Dendrobium moniliforme was in cultivation over 1800 years ago in Japan, where it is often found growing on rocks and is sought after for medicinal uses. It is considered ‘strengthening’, and thought to promote longevity. It is also used as an aphrodisiac. It is a lovely and easy plant to grow, best in a small, well-drained pot in cool, humid conditions.
It flowers in spring with surprisingly large, strongly fragrant flowers which can last up to 3 weeks.
Price: only £10 for well-established, near-flowering sized plants. (+ £5 postage)
This enchanting creeping miniature was described by Tom Reeve from a collection at 2600 metres in Enga Province, Papua New Guinea in 1979. It is a mat-forming epiphyte with globose pseudobulbs. The paired leaves are often tinged maroon in high light. The flowers arise in clusters of up to 25 from leafless pseudobulbs and are ice-blue-green but sometimes cream or violet tinged. They can last for several months. A real gem.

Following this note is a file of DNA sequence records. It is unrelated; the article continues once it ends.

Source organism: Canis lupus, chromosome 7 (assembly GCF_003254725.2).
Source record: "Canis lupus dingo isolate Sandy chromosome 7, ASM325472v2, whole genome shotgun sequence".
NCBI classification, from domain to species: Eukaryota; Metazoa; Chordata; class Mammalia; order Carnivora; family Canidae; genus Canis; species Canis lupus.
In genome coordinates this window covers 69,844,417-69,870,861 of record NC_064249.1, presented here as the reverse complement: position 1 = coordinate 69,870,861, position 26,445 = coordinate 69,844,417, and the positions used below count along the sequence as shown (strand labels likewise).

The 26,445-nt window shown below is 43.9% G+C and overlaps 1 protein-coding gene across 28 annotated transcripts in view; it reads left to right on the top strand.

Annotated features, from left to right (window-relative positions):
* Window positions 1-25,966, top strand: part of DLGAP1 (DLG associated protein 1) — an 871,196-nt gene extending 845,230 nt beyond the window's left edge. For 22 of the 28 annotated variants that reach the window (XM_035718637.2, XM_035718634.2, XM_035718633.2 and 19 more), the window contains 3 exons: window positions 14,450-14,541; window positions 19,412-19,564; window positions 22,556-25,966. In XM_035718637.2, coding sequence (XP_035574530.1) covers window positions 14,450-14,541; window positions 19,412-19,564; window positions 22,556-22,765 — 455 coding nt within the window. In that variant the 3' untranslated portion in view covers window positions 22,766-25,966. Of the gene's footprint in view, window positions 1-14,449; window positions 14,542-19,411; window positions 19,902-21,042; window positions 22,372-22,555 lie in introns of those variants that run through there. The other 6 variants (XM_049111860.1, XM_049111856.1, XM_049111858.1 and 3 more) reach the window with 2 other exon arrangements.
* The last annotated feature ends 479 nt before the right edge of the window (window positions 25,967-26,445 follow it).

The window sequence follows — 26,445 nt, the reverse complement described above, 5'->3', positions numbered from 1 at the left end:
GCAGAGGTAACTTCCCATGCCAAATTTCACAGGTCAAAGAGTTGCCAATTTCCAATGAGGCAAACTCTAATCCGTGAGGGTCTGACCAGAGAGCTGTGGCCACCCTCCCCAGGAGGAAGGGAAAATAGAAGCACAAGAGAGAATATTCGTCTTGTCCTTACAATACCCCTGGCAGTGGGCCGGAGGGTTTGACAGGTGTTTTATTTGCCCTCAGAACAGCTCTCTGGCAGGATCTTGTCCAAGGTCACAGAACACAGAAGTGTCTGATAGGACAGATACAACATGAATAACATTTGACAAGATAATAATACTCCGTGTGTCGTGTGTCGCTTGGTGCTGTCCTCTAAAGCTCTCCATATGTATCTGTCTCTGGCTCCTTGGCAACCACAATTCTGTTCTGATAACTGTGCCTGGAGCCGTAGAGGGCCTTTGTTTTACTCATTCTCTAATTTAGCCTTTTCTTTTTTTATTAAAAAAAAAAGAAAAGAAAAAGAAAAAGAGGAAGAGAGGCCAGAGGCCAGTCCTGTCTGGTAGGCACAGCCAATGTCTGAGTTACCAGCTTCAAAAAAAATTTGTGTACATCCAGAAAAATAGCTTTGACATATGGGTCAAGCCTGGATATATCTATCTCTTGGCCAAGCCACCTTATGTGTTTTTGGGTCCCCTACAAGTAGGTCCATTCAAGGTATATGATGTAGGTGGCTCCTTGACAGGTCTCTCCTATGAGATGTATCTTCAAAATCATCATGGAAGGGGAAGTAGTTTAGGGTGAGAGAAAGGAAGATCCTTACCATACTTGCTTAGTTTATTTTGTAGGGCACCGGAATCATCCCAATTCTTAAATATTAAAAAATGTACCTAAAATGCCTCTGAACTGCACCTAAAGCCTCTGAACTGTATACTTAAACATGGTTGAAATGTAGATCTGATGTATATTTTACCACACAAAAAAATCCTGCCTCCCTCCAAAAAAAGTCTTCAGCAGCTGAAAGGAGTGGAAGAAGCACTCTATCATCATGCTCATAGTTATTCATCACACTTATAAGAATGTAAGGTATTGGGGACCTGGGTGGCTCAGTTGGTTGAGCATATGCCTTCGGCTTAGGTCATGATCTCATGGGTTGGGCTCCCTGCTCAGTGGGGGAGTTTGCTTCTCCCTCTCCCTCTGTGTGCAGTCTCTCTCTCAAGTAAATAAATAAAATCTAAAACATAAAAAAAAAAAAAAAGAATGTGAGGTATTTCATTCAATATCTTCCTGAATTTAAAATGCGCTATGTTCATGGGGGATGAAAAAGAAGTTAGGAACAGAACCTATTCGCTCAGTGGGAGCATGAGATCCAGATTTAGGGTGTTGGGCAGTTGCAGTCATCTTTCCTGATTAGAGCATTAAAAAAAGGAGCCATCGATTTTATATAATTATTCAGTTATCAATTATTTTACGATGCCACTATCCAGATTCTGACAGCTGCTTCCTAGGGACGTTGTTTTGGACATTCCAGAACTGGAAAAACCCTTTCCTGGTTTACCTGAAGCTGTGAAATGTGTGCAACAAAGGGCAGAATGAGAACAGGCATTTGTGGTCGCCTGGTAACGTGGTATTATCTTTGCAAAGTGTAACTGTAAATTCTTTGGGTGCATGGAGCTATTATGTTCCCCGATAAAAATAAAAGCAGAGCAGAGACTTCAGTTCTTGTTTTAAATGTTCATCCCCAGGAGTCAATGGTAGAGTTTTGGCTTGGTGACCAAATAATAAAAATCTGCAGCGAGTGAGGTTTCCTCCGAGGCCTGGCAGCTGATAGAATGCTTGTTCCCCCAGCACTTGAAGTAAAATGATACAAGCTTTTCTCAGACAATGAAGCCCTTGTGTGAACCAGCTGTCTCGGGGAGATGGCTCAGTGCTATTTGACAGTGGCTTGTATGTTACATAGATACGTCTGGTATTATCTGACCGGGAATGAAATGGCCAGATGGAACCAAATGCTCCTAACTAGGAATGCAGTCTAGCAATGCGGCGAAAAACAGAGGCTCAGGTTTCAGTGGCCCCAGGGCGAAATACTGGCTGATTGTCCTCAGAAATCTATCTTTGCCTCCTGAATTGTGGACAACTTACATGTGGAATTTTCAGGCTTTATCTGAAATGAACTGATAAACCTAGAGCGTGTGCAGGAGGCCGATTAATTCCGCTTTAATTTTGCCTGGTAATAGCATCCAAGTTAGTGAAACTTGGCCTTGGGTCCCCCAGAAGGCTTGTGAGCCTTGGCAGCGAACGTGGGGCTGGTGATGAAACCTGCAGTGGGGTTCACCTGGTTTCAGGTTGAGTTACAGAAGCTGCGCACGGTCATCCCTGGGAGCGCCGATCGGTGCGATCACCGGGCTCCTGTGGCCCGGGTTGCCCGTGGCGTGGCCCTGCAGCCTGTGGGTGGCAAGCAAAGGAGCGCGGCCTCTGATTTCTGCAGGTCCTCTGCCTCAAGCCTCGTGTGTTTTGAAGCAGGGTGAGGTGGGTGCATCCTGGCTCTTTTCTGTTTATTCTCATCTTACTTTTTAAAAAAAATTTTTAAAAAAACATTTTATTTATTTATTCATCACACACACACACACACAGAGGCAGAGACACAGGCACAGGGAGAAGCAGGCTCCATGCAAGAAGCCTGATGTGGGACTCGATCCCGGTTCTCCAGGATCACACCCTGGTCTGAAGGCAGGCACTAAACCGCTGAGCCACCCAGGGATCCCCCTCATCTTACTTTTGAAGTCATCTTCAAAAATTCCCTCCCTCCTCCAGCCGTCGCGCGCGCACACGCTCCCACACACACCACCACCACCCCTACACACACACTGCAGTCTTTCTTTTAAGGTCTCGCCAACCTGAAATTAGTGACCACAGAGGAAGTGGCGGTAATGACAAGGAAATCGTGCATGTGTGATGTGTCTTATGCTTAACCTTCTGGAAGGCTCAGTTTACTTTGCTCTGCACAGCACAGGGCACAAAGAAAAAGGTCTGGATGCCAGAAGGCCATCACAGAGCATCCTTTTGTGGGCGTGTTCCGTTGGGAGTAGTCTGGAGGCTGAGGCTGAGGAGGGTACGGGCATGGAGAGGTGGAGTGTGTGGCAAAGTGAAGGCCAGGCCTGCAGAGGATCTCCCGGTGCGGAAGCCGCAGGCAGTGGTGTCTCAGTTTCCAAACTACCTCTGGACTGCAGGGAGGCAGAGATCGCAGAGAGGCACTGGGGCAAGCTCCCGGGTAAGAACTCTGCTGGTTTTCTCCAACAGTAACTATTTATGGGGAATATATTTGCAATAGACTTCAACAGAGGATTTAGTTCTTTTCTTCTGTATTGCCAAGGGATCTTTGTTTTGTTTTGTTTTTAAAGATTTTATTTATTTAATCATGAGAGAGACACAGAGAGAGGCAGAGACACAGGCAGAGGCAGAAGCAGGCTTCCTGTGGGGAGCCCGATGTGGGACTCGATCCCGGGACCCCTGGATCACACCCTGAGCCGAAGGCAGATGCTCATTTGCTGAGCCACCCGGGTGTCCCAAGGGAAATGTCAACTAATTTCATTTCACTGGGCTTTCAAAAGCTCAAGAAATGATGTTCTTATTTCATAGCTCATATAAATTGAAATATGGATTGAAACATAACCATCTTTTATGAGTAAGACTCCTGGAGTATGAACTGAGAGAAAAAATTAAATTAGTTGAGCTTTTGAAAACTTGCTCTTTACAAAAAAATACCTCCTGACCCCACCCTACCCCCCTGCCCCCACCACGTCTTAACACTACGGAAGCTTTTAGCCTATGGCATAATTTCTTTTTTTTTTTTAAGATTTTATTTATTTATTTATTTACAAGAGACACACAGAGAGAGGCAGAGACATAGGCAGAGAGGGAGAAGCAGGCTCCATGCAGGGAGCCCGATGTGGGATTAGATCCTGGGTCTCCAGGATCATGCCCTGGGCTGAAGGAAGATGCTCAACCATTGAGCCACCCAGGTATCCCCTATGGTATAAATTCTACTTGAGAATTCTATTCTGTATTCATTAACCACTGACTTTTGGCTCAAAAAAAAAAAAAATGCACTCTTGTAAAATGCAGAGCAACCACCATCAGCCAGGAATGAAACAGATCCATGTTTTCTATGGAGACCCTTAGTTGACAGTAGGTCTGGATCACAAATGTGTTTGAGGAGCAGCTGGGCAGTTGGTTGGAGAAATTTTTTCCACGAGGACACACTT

This miniature beauty from the Blue Mountains of Jamaica was described by Rudolph Schlechter although it had previously appeared as Laelia and Epidendrum. Ideal for the small greenhouse in cool conditions, it is space-saving and colourful. The plant is compact with single, leathery leaves which have a reddish tinge in bright light. The flowers are a stunning scarlet-orange and up to 5 cm. wide and with a purple anther cap. It can be grown in pots or mounted on twigs as it tends to grow in nature.